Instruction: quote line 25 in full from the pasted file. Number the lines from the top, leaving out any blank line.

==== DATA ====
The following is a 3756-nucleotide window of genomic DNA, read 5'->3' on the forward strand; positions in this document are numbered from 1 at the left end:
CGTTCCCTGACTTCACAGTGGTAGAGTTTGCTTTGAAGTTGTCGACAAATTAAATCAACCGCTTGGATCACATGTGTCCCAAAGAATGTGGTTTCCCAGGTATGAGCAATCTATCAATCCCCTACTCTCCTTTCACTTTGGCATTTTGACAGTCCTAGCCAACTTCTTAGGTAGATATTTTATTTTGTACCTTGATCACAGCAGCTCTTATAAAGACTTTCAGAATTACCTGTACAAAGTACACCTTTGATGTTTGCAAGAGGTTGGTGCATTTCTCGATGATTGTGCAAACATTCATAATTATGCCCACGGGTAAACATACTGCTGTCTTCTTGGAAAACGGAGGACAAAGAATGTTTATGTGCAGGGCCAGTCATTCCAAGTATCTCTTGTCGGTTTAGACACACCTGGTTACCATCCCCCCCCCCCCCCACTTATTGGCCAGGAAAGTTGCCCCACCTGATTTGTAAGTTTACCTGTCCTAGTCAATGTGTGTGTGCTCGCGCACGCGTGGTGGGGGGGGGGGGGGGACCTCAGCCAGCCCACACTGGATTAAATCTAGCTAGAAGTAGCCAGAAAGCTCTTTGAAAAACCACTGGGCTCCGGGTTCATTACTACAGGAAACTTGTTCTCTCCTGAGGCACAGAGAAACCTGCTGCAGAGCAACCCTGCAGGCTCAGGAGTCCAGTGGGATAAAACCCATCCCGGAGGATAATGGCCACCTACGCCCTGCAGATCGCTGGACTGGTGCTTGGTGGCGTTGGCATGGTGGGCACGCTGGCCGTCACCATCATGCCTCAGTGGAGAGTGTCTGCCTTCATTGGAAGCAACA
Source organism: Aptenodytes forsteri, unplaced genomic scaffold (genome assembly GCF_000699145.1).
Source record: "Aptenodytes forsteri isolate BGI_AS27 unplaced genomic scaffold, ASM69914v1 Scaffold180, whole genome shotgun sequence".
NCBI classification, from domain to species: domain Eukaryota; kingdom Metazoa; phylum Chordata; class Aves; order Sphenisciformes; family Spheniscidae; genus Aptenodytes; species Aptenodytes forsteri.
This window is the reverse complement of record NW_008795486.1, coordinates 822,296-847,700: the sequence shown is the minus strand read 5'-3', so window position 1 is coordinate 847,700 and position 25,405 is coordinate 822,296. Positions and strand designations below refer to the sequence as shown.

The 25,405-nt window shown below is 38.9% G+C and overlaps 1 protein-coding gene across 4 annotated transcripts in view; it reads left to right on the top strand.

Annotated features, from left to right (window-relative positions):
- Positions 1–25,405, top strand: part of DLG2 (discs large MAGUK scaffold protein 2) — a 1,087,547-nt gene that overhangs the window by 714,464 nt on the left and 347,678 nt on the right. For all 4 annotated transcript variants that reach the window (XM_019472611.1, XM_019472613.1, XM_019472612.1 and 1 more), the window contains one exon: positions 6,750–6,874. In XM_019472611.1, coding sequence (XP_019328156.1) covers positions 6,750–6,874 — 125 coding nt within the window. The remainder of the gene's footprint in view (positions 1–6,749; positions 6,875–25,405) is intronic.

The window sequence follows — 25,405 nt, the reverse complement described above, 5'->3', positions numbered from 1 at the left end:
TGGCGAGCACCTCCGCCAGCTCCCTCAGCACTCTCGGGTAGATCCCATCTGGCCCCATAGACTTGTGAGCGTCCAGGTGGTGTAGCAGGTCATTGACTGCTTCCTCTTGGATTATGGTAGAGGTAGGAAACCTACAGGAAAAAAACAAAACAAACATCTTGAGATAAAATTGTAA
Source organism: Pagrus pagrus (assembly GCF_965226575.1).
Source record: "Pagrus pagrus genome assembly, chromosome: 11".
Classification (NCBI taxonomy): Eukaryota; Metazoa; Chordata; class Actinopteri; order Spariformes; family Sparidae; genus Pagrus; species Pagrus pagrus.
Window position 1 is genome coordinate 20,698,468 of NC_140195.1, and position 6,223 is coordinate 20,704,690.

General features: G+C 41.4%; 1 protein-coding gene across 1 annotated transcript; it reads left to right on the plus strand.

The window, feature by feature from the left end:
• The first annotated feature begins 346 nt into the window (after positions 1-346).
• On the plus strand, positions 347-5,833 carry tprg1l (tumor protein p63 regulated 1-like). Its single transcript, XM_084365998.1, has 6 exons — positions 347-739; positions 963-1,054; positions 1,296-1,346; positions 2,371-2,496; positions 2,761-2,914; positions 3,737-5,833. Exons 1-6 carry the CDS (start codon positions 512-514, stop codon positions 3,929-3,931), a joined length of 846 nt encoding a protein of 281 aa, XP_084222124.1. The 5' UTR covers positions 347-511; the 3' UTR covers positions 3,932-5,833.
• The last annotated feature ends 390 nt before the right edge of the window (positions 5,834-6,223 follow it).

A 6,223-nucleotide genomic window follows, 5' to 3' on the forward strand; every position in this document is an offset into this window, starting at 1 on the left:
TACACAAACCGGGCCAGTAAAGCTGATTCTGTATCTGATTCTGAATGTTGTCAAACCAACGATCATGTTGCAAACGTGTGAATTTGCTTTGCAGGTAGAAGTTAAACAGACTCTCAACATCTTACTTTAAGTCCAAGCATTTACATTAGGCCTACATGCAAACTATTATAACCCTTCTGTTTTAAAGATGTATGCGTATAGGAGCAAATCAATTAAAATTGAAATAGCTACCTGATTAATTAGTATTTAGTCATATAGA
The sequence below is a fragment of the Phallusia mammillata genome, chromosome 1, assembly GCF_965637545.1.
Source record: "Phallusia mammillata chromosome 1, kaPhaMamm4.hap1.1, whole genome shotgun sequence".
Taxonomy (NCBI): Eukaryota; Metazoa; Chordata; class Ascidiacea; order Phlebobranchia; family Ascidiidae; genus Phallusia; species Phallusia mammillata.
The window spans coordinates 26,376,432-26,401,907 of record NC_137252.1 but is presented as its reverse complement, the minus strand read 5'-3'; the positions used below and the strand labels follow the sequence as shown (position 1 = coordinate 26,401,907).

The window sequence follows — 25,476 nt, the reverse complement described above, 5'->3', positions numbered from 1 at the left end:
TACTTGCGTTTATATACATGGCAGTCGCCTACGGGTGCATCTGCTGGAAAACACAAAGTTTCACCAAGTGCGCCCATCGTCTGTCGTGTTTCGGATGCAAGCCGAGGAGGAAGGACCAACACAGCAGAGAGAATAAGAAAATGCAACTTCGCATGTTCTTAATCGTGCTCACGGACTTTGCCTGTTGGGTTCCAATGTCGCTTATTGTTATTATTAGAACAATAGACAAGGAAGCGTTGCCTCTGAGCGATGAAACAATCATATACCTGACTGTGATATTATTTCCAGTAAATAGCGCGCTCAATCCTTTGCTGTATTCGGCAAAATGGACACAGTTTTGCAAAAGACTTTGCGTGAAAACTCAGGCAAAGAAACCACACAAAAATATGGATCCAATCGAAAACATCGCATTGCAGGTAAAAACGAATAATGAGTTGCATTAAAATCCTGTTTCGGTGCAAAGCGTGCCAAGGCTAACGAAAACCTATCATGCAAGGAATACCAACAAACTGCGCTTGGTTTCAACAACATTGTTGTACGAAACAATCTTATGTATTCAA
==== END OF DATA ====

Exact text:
Taxonomy (NCBI): Eukaryota; Metazoa; Chordata; class Ascidiacea; order Phlebobranchia; family Ascidiidae; genus Phallusia; species Phallusia mammillata.